Mopani Mines

A non-governmental organisation, Oxfam International says there is need for mining firms to re-invest at least 10 percent of their profits into communities of their operations.

Oxfam Education Manager, Twaambo Mutinta says it is unfortunate that mining communities lack basic things like schools and teaching and learning materials such text books, and desks despite the huge profits mines make in their areas.

ZANIS reports that Mr. Mutinta said it was thus only reasonable if 10 percent of the profits could be ploughed back in mining communities and channeled towards construction of schools in order to improve the learning standards of children.

Mr. Mutinta said his organization would continue pushing for all mining firms in the country to plough back into communities of operation.

The Oxfam Education Manager said this during a training workshop on how good governance of community schools can improve the learning environment for under privileged children, in Mufulira District, today.

Meanwhile Mr. Mutinta has bemoaned the low funding levels released to community schools in the country adding that the trend has resulted in poor quality of education delivery.

He said community schools in the country faced various challenges due to low funding and has negatively impacted the quality of education for underprivileged children.

Mr. Mutinta said many community schools lack adequate classroom space, books, desks, among other things.

He added that lack of trained teachers in many community schools is also negatively affecting the quality of education in community schools.

The Oxfam Education Manager has therefore appealed to government to deploy more teachers in community schools in order to improve the qu(ICT)ality of education.

He also appealed to government to increase funding to community schools, saying the children attending community schools had a right to education and therefore deserve access to quality education.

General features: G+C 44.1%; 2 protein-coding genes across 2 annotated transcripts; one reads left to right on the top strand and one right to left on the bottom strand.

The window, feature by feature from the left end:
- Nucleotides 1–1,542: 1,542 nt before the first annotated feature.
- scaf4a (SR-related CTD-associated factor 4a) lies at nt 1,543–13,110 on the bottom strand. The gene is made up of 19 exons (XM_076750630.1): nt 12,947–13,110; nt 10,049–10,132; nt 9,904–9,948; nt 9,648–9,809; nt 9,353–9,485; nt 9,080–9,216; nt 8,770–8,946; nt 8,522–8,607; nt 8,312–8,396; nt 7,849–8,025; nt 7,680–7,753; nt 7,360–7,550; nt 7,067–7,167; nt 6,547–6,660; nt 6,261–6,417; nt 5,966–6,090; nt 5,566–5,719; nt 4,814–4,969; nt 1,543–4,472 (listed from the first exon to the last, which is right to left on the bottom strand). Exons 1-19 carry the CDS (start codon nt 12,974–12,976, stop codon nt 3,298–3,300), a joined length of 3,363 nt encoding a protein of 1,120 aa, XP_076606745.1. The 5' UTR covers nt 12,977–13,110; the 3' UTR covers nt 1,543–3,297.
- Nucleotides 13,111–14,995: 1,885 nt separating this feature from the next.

The aim of the workshop is to empower community school teachers, parents and communities with skills that would enable them lobby support from government and other stakeholders in order to improve the learning environment of vulnerable children.

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6 COMMENTS

  1. I was born and grew up in the mine townships and I can say that the mines since time immemorial have been doing tremendous work for the communities. They built houses, hospitals, township clinics, sports infrastructure, good township roads, cinema halls and many others. The current investors have come for core business ie to mine and sell copper. They’re not here to stay like the old miners. They’ve seen what happened to NCCM and RCM when KK repossessed the mines. Once bitten twice shy. Government must just tax them more and channel the money to development.

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    • Mines are a business who have to make profit for share holders, the people who invest their hard earned money in them. They are not a government to be doing community work. Thats the reason they pay various taxes.. Perhaps you can start your own business and share 10% with people sleeping.

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  2. They should not be urged. The need for mining firms to re-invest at least 10 percent of their profits into communities of their operations should be in their contracts.

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  3. We need to understand 2 things. Mines are businesses but in as much as they are such ,they have an obligation to contribute positively to the communities around them.

    Most would argue but understand that if u spread the 10% over a one year period its less than 1% per month of which i believe they can provide for in their financial records.

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